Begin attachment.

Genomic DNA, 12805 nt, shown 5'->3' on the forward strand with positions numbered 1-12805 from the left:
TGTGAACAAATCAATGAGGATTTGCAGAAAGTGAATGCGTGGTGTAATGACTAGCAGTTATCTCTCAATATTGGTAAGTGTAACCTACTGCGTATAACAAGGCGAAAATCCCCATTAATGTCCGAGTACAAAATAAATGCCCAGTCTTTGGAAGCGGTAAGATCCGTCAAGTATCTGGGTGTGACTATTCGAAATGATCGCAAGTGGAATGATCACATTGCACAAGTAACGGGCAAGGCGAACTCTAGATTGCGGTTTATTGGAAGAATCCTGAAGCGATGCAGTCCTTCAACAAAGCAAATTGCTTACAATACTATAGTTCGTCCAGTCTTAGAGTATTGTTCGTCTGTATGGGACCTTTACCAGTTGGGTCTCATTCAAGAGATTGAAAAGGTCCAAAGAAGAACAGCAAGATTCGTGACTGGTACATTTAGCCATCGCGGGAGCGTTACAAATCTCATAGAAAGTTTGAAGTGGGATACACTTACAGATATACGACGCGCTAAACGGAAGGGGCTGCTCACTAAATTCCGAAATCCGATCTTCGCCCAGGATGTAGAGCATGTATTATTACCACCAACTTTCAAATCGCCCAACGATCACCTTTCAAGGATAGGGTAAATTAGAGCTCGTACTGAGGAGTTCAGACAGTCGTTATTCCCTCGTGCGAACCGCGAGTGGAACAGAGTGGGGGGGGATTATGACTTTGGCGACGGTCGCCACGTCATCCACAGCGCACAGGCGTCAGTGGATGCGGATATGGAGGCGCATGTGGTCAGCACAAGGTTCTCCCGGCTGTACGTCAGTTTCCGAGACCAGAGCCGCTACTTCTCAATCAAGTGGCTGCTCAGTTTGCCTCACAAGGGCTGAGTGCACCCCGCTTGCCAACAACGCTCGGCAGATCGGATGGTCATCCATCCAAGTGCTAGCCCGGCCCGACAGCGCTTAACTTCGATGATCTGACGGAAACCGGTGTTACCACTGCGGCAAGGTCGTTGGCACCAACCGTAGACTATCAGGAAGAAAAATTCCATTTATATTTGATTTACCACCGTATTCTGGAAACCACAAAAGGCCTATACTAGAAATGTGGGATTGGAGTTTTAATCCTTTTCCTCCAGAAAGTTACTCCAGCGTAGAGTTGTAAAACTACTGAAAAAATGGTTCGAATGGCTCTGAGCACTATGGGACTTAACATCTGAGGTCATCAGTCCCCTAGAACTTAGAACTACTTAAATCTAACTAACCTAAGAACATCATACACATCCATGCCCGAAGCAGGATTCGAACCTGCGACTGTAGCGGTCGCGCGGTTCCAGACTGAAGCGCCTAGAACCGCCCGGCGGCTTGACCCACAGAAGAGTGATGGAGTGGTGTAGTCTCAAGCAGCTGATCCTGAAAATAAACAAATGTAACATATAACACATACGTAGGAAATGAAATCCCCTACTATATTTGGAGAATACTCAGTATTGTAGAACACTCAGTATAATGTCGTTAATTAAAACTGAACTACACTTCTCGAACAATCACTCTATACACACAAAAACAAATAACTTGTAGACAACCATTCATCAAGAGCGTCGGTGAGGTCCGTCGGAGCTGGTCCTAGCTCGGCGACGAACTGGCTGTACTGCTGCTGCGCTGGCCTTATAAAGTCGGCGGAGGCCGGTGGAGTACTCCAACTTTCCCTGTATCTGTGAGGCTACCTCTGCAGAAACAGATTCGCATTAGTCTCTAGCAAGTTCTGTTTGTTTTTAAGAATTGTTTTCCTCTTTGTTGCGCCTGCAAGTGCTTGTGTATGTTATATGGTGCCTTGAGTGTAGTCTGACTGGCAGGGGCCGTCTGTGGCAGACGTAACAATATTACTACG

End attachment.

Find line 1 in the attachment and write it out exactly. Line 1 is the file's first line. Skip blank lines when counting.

Genomic DNA, 12805 nt, shown 5'->3' on the forward strand with positions numbered 1-12805 from the left: